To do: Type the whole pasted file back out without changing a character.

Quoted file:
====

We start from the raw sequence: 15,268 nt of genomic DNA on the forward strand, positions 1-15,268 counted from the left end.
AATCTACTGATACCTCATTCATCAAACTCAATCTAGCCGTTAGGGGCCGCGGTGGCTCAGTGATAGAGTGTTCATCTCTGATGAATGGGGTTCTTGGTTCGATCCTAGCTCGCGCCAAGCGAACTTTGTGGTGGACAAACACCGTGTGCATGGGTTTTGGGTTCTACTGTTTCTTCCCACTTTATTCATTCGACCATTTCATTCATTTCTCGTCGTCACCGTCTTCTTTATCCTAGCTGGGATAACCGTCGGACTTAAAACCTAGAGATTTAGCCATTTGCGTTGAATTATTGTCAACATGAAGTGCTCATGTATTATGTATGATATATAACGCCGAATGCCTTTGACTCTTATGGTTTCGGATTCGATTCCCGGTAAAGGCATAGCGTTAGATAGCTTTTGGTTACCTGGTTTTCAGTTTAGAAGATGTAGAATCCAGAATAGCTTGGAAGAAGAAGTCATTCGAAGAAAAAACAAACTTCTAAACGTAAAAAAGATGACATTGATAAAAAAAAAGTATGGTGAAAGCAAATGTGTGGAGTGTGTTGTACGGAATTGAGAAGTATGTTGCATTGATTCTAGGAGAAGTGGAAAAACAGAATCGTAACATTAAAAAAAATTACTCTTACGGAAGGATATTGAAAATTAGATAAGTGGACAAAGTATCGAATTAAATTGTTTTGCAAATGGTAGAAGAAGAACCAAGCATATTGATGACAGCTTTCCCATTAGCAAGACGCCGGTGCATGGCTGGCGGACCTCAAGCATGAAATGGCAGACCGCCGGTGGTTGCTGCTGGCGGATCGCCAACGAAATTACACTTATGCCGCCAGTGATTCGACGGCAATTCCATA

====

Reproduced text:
We start from the raw sequence: 15,268 nt of genomic DNA on the forward strand, positions 1-15,268 counted from the left end.
AATCTACTGATACCTCATTCATCAAACTCAATCTAGCCGTTAGGGGCCGCGGTGGCTCAGTGATAGAGTGTTCATCTCTGATGAATGGGGTTCTTGGTTCGATCCTAGCTCGCGCCAAGCGAACTTTGTGGTGGACAAACACCGTGTGCATGGGTTTTGGGTTCTACTGTTTCTTCCCACTTTATTCATTCGACCATTTCATTCATTTCTCGTCGTCACCGTCTTCTTTATCCTAGCTGGGATAACCGTCGGACTTAAAACCTAGAGATTTAGCCATTTGCGTTGAATTATTGTCAACATGAAGTGCTCATGTATTATGTATGATATATAACGCCGAATGCCTTTGACTCTTATGGTTTCGGATTCGATTCCCGGTAAAGGCATAGCGTTAGATAGCTTTTGGTTACCTGGTTTTCAGTTTAGAAGATGTAGAATCCAGAATAGCTTGGAAGAAGAAGTCATTCGAAGAAAAAACAAACTTCTAAACGTAAAAAAGATGACATTGATAAAAAAAAAGTATGGTGAAAGCAAATGTGTGGAGTGTGTTGTACGGAATTGAGAAGTATGTTGCATTGATTCTAGGAGAAGTGGAAAAACAGAATCGTAACATTAAAAAAAATTACTCTTACGGAAGGATATTGAAAATTAGATAAGTGGACAAAGTATCGAATTAAATTGTTTTGCAAATGGTAGAAGAAGAACCAAGCATATTGATGACAGCTTTCCCATTAGCAAGACGCCGGTGCATGGCTGGCGGACCTCAAGCATGAAATGGCAGACCGCCGGTGGTTGCTGCTGGCGGATCGCCAACGAAATTACACTTATGCCGCCAGTGATTCGACGGCAATTCCATA